What Makes Women Feel Included At Work

The theme for IWD 2024 is inspire inclusion. But what does that mean and what makes women feel included?

According the official International Women’s Day website we inspire inclusion,

When we inspire others to understand and value women’s inclusion, we forge a better world. And when women themselves are inspired to be included, there’s a sense of belonging, relevance, and empowerment.”

Despite the widespread attention given to promoting workplace inclusivity, the reality on the grounds shows there is still much to be done

According to research conducted by Bain and Company, only a quarter of the women reported to have felt fully included in their workplace.  This statistic reflects the ongoing barriers that women encounter and underscores the need for more concerted efforts to address these issues.


Moreover, the prevalence of microaggressions further compounds the challenges faced by women in professional settings and serve as constant reminders of the persisting gender biases and stereotypes that permeate workplaces worldwide.

Advocating for inclusivity is not enough; tangible actions must be taken to dismantle the barriers that hinder women’s full participation and representation. This International Women’s Day serves as an opportunity to foster a truly inclusive environment where women feel valued, respected, and empowered.

Inclusion isn’t just a concept; it’s a lived experience, characterised by moments when women are treated as equals, their voices heard and valued, and their contributions welcomed and celebrated. It’s about creating an environment where authenticity is embraced, flaws are acknowledged alongside strengths, and individuals can thrive without fear of judgment or reproach.

Feeling included means more than just being present; it’s about being an integral part of the conversation, where networking opportunities extend beyond gender barriers and success is measured by effort, integrity, and results. It’s about recognising the invisible load that women often carry, acknowledging the intersectionality of their identities, and providing support without adding guilt to the equation.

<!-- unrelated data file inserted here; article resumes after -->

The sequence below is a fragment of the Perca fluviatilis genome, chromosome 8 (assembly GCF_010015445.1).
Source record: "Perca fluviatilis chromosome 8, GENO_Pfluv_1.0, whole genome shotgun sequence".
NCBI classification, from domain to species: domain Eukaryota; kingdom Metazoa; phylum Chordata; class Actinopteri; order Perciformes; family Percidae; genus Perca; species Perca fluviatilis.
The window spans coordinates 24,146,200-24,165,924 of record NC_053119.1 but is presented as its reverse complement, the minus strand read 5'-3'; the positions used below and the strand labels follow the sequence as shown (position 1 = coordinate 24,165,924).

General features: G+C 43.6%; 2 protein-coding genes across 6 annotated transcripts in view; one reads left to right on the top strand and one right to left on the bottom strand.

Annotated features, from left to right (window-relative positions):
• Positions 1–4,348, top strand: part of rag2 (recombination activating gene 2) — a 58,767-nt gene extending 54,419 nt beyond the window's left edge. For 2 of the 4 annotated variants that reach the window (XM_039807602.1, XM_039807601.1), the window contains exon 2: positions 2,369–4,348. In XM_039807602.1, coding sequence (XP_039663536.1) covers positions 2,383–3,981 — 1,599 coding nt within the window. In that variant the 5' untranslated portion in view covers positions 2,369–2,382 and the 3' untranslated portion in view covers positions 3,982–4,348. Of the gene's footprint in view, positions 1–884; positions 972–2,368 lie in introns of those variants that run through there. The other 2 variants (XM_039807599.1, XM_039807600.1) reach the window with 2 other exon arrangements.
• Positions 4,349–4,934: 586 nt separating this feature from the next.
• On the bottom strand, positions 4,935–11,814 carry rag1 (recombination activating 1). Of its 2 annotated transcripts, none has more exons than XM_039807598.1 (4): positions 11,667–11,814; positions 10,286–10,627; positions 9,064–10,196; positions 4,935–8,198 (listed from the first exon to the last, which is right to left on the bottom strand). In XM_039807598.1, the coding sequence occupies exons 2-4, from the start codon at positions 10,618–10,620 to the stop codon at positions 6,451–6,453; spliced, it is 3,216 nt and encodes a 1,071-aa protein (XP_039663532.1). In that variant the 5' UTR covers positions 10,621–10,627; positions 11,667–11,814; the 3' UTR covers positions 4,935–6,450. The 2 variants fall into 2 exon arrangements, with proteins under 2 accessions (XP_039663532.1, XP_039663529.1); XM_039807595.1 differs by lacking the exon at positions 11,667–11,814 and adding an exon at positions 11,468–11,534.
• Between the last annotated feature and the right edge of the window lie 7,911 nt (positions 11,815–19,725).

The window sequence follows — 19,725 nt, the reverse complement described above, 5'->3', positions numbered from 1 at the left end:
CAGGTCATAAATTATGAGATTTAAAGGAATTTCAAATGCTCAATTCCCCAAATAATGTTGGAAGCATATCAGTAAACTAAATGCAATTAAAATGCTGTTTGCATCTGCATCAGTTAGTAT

True inclusion is manifested when employers and colleagues have your back, when teamwork is prioritised, and when every individual’s contribution is recognised and celebrated. It’s about creating a culture where trying new things is encouraged, where ideas are credited to their originators, and where decisions are made collaboratively rather than imposed.

Moreover, inclusion entails understanding and accommodating the unique challenges women face, whether it’s the impact of menstruation on performance and productivity at certain times of the month or the balancing act of being a parent and a professional. It’s about seeing women not as costs to be managed but as assets to be invested in, and fostering allyship among male coworkers and leaders to champion gender equality and inclusivity.

Inclusion for everyone – It’s crucial to acknowledge that the experience of feeling excluded is not limited to one gender. According to a report by HR Magazine, over half of UK employees have experienced exclusion in the workplace, highlighting the pervasive nature of this issue across all demographics. Inclusive practices benefit everyone, fostering a sense of belonging and productivity among employees of all backgrounds.

Managers play a vital role in shaping the employee experience and cultivating a culture of inclusion. They are the linchpins in fostering connection and leading teams effectively. Managers need the necessary soft skills to empathise with their team members, communicate inclusively, and address any instances of exclusion proactively. By empowering managers with these skills, organisations can create environments where every employee feels valued, respected, and included in the workplace community.

As we celebrate International Women’s Day and reflect on the theme of inspiring inclusion, let us remember that true progress lies in translating these ideals into tangible actions and institutional changes. By creating environments where every individual feels valued, respected, and empowered, we pave the way for a more inclusive and equitable future for all.